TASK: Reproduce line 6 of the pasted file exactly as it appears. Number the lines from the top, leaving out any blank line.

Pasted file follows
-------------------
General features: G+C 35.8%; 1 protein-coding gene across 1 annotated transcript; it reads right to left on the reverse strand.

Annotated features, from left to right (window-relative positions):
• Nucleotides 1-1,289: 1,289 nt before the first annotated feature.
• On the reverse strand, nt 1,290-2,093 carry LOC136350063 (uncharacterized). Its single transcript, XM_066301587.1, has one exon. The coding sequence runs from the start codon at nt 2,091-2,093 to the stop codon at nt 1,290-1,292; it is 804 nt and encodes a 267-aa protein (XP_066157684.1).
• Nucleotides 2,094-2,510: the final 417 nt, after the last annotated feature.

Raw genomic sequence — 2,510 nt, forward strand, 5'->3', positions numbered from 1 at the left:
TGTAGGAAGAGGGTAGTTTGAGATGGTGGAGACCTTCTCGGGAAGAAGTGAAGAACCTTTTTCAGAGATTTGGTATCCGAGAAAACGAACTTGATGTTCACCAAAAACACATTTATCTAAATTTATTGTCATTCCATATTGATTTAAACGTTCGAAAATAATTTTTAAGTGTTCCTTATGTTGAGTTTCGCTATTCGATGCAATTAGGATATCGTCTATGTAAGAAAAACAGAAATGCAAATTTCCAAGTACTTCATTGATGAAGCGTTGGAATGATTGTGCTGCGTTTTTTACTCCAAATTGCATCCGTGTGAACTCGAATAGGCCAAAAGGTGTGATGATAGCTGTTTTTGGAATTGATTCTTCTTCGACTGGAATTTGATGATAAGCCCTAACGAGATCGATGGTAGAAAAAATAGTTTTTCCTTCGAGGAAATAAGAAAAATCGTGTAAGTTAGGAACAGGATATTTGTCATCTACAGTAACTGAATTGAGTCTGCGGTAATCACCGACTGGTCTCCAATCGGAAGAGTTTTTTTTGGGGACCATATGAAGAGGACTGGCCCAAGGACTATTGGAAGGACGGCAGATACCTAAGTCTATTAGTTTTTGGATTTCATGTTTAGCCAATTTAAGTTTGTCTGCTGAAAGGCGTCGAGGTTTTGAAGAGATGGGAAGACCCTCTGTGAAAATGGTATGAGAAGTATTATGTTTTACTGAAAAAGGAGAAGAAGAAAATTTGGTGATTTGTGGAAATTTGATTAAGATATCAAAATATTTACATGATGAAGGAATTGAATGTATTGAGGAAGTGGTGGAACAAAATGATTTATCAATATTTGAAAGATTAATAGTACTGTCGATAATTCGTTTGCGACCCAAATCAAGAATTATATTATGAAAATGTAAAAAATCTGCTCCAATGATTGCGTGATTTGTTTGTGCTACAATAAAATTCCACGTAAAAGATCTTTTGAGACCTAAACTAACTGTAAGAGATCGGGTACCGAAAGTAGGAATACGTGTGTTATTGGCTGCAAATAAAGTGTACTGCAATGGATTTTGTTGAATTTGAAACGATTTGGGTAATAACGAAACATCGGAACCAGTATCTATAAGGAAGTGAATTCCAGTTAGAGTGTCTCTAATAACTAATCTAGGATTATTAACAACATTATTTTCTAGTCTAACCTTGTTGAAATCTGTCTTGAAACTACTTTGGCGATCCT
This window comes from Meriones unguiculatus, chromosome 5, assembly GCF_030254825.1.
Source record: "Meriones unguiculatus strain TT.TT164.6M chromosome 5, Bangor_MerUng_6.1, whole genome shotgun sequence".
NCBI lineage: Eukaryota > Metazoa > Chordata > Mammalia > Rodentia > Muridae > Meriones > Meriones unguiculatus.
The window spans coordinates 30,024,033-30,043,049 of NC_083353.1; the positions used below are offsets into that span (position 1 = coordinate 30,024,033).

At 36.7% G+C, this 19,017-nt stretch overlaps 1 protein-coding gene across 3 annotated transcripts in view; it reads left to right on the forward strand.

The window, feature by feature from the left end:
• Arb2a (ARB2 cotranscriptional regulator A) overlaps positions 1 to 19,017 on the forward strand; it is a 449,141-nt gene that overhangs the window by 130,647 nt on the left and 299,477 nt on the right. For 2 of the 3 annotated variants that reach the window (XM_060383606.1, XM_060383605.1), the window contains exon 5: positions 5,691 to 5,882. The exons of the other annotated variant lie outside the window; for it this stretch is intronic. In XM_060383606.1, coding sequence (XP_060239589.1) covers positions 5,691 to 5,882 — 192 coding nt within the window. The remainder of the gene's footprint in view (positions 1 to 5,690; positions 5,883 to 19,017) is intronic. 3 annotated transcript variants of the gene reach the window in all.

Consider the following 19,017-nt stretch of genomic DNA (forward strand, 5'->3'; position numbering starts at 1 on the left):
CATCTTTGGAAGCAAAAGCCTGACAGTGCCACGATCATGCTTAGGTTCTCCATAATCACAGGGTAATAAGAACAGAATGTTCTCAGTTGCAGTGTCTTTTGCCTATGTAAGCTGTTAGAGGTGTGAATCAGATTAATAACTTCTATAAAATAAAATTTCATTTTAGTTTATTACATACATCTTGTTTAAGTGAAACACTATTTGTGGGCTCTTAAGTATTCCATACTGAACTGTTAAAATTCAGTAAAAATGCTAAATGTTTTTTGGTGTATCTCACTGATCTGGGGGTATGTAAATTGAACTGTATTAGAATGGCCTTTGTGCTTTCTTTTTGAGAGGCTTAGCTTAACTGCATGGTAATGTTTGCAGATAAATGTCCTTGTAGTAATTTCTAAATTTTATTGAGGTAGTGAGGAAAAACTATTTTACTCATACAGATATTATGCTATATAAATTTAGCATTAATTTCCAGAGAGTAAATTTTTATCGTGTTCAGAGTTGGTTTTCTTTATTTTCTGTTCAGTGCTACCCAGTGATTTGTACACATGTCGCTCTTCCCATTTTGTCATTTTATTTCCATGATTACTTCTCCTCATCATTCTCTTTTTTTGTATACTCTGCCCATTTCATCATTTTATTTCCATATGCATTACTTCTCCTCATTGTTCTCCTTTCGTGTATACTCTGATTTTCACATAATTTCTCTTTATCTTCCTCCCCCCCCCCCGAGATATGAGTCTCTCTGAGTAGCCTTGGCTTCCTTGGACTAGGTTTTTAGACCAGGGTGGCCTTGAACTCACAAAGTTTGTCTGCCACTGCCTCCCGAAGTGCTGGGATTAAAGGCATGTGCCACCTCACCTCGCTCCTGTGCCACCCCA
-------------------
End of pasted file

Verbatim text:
Raw genomic sequence — 2,510 nt, forward strand, 5'->3', positions numbered from 1 at the left: